Chennai, July 29 (IANS) In a major setback for the All India Chess Federation (AICF) in its fight against the Maharashtra Chess Association (MCA), the Supreme Court on Monday set aside the Bombay High Court judgement, holding that a private contract between two parties cannot exclude the high court's jurisdiction under the Constitution's Article 226.
As per the apex court's order, the Bombay High Court has the jurisdiction to hear the case between the MCA and the AICF, even though the two parties had earlier agreed by a written agreement that suits against AICF shall be instituted only in courts of Chennai where it is headquartered.
"We are happy with the order. Now the ball is back in the Bombay High Court. In chess terms, we are now playing white with the first move advantage," Siddharth Mayur, President, MCA and Managing Director, H2E Power Systems told IANS over phone from Mumbai.
He said that the MCA's affiliation was revoked in 2016 by the AICF, which later recognised another body, named the All Marathi Chess Association.
The MCA first approached the Bombay High Court where the AICF raised a preliminary objection that the court did not have jurisdiction to entertain the writ petition on the ground that Clause 21 of the Constitution and Bye Laws conferred exclusive jurisdiction on courts at Chennai in disputes.
The Bombay High Court agreed that Clause 21 ousted the jurisdiction of all other courts except the courts at Chennai.
However, the Supreme Court said: "The High Court may decline to exercise jurisdiction under Article 226 invoking the principle of forum non conveniens in an appropriate case. The High Court must look at the case of the appellant holistically and make a determination as to whether it would be proper to exercise its writ jurisdiction.
"We do not express an opinion as to what factors should be considered by the High Court in the present case, nor the corresponding gravity that should be accorded to such factors. Such principles are well known to the High Court and it is not for this Court to interfere in the discretion of the High Court in determining when to engage its writ jurisdiction unless exercised arbitrarily or erroneously.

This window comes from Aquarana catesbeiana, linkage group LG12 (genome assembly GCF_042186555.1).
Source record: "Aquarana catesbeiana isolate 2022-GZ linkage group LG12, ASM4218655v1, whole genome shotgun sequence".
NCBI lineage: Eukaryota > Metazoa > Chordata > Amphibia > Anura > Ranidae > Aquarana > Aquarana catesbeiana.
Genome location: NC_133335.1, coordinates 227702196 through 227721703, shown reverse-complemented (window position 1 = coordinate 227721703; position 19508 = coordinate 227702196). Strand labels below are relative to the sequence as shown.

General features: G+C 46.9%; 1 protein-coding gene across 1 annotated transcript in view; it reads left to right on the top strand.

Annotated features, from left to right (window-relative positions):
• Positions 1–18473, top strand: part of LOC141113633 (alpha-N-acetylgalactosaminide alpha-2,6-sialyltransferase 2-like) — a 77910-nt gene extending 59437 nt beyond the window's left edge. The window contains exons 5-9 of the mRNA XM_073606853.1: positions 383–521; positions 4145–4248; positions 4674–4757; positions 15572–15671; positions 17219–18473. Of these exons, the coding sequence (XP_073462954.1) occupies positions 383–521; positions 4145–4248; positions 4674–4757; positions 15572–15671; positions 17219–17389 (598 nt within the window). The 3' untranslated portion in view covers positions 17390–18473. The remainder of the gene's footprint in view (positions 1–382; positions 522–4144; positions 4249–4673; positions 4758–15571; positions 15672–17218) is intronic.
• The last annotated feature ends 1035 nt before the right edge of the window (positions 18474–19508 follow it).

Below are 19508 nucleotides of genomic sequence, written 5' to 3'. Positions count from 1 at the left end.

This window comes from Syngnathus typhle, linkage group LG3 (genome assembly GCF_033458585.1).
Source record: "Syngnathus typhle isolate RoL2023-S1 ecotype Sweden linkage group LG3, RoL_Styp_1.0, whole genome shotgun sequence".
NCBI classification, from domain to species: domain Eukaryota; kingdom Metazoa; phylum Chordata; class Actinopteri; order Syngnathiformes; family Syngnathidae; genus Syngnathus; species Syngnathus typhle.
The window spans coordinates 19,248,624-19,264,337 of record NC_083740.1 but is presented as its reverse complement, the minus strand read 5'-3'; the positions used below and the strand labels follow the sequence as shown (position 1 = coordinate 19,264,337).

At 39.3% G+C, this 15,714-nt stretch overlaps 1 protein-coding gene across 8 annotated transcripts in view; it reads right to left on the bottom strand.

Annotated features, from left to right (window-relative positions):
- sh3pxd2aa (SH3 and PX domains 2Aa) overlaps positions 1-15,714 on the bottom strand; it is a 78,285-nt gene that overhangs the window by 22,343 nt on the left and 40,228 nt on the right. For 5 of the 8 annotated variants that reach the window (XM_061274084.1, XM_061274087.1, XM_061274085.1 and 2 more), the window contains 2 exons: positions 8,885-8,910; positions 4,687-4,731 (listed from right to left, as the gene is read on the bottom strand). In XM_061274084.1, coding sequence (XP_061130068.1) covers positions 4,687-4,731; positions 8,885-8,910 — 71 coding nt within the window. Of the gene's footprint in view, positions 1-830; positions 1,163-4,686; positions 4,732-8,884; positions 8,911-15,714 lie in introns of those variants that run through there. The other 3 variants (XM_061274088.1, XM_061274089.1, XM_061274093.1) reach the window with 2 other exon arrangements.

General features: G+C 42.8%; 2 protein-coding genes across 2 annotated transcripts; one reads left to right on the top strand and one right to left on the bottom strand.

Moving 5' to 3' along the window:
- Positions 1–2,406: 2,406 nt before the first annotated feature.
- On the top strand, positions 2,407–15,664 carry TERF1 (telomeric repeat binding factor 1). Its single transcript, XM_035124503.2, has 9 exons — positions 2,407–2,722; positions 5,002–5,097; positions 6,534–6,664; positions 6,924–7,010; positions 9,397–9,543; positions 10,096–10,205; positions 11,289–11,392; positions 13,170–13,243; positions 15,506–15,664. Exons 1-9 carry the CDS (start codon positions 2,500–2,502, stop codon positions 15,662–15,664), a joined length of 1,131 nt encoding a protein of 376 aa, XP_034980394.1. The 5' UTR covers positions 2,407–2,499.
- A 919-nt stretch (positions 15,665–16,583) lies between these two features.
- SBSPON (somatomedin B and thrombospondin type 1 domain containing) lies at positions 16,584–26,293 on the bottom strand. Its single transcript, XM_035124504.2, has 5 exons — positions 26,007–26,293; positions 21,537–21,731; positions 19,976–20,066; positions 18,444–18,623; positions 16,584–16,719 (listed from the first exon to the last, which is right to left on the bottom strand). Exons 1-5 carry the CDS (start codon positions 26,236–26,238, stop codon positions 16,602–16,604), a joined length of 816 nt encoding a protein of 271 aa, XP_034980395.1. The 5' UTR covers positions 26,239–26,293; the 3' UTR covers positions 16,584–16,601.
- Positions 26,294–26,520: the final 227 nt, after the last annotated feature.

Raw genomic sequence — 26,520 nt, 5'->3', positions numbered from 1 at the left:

"The sole and absolute reliance by the Bombay High Court on Clause 21 of the Constitution and Bye Laws to determine that its jurisdiction under Article 226 is ousted is however one such instance."
Mayur said: "The apex court judgement will have impact on other sporting bodies as well. Further there are several other state chess associations that have been disaffiliated by the AICF. Now the officials of the disaffiliated associations can fight from their own states than going to the Madras High Court."
This is a second major legal setback for the AICF after the Competition Commission of India (CCI) had held last year that the undertaking prescribed by the chess body for players regarding non-participation in events not authorised by it amounts to restraints that were in the nature of exclusive distribution and refusal to deal as defined in Section 3(f) and 3(4)(d) of the Competition Act, 2002.
Imposing a penalty of Rs 6,92,350 on the AICF for infringing the provisions of Section 4 of the Act, the CCI had held that non-compliance with such an undertaking will result in banning of players and removal of their Elo rating, create entry barriers, foreclose competition and restrict the opportunities available to chess players.
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